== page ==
It is notable that, around this time, the DfT gave TfL approval to buy the planned Crossrail trains outright, contrary to the original plan, rather than risk the same problems being encountered with Crossrail stock. Perhaps, the prospect of no trains at all when a new line was due to open was more serious than no new trains for an existing, but enhanced, route.
The Audit Office were highly critical of the delay in the ordering of new trains. One does wonder if things would have been very different if, in 2013, the DfT fully appreciated the risks involved in delaying purchasing the trains and agreed to buy them outright – as with the Crossrail trains. One can understand the reluctance as £2.5 billion for trains and maintenance facilities upfront is a lot of money to find when unbudgeted for but ultimately the government chose not to take that option so needs to accept the consequences of their decision making.
Bland assurances were made that the Thameslink Programme was still achievable and there were heavy penalties for Siemens if they could not meet the proposed schedule. Of course, putting penalty clauses in contracts is no guarantee of ensuring schedules are met and the manufacturer may well factor the penalties into the costs rather than strive to eliminate them or decline the order.
Planned and actual delivery and acceptance of Thameslink trains
As the graph shows, acceptance of new trains was, literally, always behind the curve when compared to when the trains should have been ready for service. Delivery of the first units starts off on schedule in July 2015 but the first units had numerous faults (mainly related to software).
The first unit was scheduled for acceptance in December 2015 but this was around six months late. The initial pace of production was slow, as intended, but after unit 7 was delivered it was ramped up. However, Siemens never managed to deliver (thick orange line) as quickly as was planned (dotted orange line).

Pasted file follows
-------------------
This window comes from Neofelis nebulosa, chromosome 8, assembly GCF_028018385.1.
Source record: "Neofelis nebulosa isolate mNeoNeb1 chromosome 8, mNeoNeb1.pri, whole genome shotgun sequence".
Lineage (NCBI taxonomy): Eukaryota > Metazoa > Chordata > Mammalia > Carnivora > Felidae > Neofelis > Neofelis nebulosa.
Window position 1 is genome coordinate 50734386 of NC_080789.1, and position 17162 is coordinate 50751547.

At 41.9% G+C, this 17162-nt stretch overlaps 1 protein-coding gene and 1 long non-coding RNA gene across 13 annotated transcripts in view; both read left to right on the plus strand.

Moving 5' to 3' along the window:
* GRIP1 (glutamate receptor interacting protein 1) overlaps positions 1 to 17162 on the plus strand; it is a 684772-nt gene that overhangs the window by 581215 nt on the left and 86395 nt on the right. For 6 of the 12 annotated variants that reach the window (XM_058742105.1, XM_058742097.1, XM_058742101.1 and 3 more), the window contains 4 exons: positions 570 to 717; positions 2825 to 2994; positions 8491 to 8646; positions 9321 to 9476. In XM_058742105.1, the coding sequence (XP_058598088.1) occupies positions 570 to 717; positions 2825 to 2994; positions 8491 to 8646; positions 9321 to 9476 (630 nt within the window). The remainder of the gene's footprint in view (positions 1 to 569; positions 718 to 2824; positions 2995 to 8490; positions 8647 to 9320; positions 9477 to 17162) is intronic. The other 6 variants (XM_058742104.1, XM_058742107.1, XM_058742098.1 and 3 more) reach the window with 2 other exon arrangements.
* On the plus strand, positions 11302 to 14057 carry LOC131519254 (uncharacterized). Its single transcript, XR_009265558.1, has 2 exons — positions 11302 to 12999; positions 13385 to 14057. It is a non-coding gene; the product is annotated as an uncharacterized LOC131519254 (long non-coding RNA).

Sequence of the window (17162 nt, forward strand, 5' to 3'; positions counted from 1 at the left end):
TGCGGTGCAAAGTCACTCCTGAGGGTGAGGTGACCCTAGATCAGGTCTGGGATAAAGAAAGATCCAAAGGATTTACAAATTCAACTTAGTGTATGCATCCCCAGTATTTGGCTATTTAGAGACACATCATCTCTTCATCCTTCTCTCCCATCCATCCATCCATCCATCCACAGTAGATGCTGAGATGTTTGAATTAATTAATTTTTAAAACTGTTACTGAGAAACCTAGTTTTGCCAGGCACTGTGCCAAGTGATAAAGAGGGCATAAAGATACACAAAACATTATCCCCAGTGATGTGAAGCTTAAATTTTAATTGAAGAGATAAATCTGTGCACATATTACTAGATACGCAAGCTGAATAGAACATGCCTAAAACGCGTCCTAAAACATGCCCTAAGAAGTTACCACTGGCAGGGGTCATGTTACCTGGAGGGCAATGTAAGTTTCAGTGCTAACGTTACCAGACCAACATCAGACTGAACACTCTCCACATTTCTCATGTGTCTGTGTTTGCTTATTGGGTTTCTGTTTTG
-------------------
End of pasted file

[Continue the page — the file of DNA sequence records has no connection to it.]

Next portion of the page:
By mid 2016, Siemens was not even managing to deliver units prior to their planned acceptance date (dotted blue line). Meanwhile, the time taken to get a unit accepted was excessive (around six months) which led to moratorium on accepting vehicles until basic faults were rectified. This led to a continual improvement in the build quality of later builds until, towards the end of the delivery programme, acceptance was achieved within a matter of days after delivery – as it should have been from the start.
One has to bear in mind that the Thameslink vehicles are the first of a new generation of rolling stock which has software at the heart of the train. This is not just for things like public address but to control most aspects of driving, door opening, acceleration and braking. The driver, of course, only knows that he has a problem when driving a train for acceptance testing. He or she cannot know whether or not software is the underlying cause.
It is believed that around 70% of the problems identified required a software fix. Siemens had a tendency not to ‘batch up’ software for resolution which was standard (and sensible) industry practice used by other rolling stock manufacturers. Instead, Siemens attempted to fix problems as they occurred – a practice that might appear outwardly sensible and can be appropriate in some areas of manufacturing.
Failure to ‘batch up’ considerably increased the overall testing workload. It is notable on the graph (and the graph below) that towards the end of the delivery programme, once software issues were fully addressed and ‘batched up’ for implementation, the acceptance time dropped down to a few days.